Louise O’Keeffe is a worthy recipient of the 2019 Spirit of Mother Jones Award and the Cork Mother Jones Committee is extremely proud and happy that Louise is the first Cork person to receive this unique honour.
Mother Jones herself would have been proud of her fighting spirit.”
James Nolan stated,
In spite of the 2014 European Court Judgement, the Irish government moved to prevent victims from receiving compensation. After introducing a compensation scheme, they included a further obstacle which ensured victims could only receive compensation if they could prove their abuse occurred in the aftermath of a prior complaint made against their abuser.
This was virtually an impossible condition for young children to have acted on and every single applicant for the compensation scheme was rejected.
Earlier this July, more than 5 years after the European Court decision the independent assessor to review the scheme, retired High Court Judge Iarfhlaith O’Neill that this ridiculous obstacle imposed by the State represented “an inherent inversion of logic and was a fundamental unfairness to the applicants….it was inconsistent with the core reasoning of the judgement of the ECHR in the Louise O’Keeffe case.”
As a direct response to a public call from Louise O’Keeffe, the Taoiseach, Mr. Leo Varadkar apologised to victims in the Dail on Tuesday 9th July. Yet some 400 applicants continue to wait for justice.
The award is presented annually to people who act and work in the spirit of Mother Jones and Louise O’Keeffe now joins a worthy list of past recipients.
The 2019 Award will be presented to Ms O’Keeffe by James Nolan and the Cork Mother Jones Committee on Wednesday 31st July at 2pm approx following the official opening of the 2019 festival at the Maldron Hotel, in the Shandon Historic Quarter in Cork.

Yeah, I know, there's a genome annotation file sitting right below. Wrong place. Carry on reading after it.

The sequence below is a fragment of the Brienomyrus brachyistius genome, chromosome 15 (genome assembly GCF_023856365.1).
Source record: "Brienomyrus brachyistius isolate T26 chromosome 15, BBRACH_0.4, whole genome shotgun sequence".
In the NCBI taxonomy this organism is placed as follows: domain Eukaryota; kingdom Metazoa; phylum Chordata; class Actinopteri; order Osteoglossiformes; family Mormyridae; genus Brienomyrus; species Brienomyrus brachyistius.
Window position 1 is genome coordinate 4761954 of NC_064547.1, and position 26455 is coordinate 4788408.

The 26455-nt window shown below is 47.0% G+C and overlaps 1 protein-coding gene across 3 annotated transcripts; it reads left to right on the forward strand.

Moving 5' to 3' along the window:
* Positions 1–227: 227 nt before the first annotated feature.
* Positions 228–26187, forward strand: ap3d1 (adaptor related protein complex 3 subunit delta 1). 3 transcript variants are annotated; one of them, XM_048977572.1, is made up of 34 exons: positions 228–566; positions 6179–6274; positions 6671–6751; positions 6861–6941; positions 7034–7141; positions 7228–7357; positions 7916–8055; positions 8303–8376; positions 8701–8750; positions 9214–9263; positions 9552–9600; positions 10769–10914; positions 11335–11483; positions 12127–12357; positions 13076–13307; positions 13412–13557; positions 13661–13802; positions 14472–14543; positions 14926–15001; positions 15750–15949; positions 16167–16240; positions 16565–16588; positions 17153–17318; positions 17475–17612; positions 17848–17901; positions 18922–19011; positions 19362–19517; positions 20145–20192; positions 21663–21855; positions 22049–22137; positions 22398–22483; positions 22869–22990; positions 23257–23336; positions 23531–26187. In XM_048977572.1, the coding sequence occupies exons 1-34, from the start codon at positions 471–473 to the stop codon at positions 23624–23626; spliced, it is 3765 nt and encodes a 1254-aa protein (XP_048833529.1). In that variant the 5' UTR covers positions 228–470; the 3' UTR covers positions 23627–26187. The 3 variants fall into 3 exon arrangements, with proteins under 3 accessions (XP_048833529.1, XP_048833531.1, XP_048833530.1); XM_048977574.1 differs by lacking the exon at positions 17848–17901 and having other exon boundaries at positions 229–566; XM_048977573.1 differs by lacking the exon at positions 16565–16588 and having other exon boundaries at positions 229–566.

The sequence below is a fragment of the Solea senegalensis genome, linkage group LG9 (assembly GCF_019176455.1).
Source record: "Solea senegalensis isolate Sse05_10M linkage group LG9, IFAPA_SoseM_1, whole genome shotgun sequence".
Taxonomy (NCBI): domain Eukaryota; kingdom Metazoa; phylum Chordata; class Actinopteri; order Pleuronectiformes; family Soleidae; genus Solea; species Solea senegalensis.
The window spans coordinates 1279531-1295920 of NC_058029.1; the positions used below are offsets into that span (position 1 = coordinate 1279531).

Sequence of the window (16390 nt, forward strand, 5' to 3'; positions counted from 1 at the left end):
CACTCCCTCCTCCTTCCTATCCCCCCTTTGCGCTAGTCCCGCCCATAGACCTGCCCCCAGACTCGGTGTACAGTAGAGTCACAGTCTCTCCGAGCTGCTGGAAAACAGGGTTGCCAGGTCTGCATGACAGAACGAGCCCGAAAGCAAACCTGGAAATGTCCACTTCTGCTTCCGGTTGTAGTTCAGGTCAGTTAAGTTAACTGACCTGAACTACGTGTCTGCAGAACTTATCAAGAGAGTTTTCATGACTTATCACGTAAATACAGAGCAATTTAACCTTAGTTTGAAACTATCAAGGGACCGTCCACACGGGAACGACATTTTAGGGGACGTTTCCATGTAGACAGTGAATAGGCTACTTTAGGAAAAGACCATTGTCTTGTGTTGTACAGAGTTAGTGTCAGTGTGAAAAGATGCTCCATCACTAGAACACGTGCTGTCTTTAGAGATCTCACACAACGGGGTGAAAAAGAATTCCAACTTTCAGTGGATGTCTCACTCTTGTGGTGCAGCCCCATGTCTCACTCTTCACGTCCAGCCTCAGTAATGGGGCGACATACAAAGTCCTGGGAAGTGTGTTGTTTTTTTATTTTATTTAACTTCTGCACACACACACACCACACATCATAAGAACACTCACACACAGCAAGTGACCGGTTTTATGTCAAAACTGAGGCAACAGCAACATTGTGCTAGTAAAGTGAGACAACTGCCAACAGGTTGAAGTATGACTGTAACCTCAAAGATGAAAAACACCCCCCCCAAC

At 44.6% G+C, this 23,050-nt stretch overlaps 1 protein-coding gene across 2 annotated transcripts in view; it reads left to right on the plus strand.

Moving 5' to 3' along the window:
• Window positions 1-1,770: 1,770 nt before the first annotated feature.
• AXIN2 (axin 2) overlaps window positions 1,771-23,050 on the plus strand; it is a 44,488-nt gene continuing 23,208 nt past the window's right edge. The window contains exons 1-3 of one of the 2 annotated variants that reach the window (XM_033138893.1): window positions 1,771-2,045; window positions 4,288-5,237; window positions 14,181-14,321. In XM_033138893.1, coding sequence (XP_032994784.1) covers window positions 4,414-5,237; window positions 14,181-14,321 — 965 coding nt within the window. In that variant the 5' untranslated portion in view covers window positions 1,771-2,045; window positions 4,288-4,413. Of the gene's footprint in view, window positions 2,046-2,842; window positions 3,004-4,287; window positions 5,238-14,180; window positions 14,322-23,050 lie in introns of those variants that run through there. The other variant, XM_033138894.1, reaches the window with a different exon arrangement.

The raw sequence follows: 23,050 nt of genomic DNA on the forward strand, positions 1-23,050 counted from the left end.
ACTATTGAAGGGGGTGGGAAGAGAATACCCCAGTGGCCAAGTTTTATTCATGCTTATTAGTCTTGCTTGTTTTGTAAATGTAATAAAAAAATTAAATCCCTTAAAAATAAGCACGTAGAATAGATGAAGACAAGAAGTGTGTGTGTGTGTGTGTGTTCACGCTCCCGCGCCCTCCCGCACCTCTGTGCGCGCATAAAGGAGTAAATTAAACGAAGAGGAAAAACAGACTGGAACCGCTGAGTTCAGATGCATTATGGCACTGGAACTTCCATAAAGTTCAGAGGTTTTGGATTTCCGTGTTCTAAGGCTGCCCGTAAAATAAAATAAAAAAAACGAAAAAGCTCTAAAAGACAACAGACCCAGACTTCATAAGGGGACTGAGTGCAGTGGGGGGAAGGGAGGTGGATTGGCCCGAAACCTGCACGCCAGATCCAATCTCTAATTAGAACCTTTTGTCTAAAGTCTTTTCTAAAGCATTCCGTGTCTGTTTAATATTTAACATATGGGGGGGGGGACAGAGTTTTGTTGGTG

The Cork Spirit of Mother Jones Awards to date have been to;
2013, Margaret Aspinall and Sue Roberts. (Hillsborough Family Support Group)
2014, Gareth Peirce. Solicitor.
2015 Fr Peter McVerry. Campaigner for the homeless.
2016 Dave Hopper (RIP) General Secretary, Durham Miners’ Association.
2017 Ken Fleming. (International Transport Workers Federation.)
The 8th Annual Spirit of Mother Jones Festival and Summer School opens in the Shandon area on the northside of Cork city today.
Events at the Spirit of Mother Jones Festival on Wednesday 31st July 2019.
10:30 a.m. F A film by Rosemary Feurer.
Mother Jones: America’s Most Dangerous Woman
Cathedral Visitor Centre
11:00 a.m. F Frameworks Films
Mother Jones and Her Children. Cathedral Visitor Centre
12: 30 a.m. The March of the Mill Children pageant at Shandon Plaza.
(With the assistance of Cork Community Art Link.)
1:30 p.m. Official festival opening by the Lord Mayor of Cork at Maldron Hotel, Shandon
3:00 p.m. L Séan Ó Tuathaigh
“Outlanders – Stories of the Displaced”. Cathedral Visitor Centre
7: 00 p.m. L Joe Creedon
“Ellen Cotter, the mother of Mary Harris, and Inchigeelagh in the early 1800s”
Firkin Crane Theatre
8:00 p.m L Professor Elliott Gorn. (Author of Mother Jones…..the Most Dangerous Woman in America)
“The story of Mother Jones”
Firkin Crane Theatre
9:30 p.m. M The Cork Singers’ Club
Maldron Hotel, Shandon.
Mother Jones………her background, her life and her legacy.
Firkin Crane Theatre, Shandon.
Wednesday 31st July 2019 at 7pm.
On Wednesday 31st July, Elliott J Gorn, US historian and author and Joe Creedon, historian from Inchigeelagh, will discuss the background, life and times of Mother Jones and what is known of her mother’s life in Inchigeelagh. This will represent the most comprehensive account of Mary Harris/Mother Jones yet seen in Cork.
In her autobiography published in 1925, Mother Jones writes just a few lines on her Cork roots.
“I was born in the City of Cork, Ireland in 1830. My people were poor. For generations they had fought for Ireland’s freedom. Many of my folks died in that struggle. My father Richard Harris came to America in 1835 and as soon as he became an American citizen he sent for his family.”